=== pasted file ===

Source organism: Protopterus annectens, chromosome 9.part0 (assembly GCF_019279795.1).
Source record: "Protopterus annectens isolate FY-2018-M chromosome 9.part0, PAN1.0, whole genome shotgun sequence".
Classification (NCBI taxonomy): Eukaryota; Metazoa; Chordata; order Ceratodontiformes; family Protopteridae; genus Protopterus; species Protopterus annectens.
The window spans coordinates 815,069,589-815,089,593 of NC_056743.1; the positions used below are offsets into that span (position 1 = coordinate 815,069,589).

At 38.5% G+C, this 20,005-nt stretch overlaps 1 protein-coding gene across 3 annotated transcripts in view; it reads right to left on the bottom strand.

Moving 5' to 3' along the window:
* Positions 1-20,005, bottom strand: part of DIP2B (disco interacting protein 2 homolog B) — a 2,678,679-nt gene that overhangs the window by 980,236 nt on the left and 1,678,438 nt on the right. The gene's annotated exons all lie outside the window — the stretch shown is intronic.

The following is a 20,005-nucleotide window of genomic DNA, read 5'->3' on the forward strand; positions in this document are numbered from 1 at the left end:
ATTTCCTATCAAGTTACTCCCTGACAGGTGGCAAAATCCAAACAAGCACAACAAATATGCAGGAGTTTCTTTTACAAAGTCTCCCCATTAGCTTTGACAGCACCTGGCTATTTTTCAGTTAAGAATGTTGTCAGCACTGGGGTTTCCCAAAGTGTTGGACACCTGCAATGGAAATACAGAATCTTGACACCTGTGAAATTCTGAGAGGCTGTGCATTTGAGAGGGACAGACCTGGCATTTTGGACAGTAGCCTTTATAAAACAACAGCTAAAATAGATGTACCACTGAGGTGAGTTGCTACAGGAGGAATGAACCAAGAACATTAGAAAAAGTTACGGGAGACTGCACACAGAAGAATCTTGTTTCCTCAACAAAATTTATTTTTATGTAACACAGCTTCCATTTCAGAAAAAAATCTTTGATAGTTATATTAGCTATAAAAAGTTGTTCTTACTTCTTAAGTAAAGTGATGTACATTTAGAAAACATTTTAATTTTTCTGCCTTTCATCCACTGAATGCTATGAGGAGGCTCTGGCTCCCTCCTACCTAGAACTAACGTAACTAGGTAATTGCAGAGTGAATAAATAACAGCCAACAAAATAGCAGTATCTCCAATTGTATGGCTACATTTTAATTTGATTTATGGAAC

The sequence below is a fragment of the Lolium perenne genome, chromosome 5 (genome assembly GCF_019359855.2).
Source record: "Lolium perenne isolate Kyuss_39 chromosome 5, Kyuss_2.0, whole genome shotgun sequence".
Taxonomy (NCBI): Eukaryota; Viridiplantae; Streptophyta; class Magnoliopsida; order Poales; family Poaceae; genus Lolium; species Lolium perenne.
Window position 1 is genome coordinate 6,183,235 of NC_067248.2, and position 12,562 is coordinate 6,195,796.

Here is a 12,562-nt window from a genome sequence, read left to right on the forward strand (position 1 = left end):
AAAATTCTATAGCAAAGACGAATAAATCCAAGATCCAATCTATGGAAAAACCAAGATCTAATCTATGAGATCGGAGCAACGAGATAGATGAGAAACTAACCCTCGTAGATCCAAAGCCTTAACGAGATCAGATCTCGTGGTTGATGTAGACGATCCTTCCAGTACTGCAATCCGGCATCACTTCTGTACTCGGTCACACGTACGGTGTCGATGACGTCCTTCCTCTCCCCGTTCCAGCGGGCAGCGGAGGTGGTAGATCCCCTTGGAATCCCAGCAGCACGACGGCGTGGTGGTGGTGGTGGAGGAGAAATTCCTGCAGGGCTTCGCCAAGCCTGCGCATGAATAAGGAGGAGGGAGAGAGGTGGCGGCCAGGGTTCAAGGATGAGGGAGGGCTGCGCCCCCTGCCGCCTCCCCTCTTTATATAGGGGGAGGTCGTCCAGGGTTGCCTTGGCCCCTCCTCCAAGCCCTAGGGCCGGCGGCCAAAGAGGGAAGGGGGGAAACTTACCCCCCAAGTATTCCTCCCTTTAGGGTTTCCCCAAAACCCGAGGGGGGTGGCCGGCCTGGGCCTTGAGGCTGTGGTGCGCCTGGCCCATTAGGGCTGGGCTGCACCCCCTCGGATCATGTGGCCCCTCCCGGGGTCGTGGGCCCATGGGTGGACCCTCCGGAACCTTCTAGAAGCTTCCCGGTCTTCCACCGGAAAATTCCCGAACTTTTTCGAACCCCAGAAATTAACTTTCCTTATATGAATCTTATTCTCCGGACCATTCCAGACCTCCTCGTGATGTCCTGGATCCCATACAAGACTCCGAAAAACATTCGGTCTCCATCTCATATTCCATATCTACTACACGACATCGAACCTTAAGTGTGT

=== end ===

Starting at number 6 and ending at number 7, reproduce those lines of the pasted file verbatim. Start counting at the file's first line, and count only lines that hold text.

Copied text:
Moving 5' to 3' along the window:
* Positions 1-20,005, bottom strand: part of DIP2B (disco interacting protein 2 homolog B) — a 2,678,679-nt gene that overhangs the window by 980,236 nt on the left and 1,678,438 nt on the right. The gene's annotated exons all lie outside the window — the stretch shown is intronic.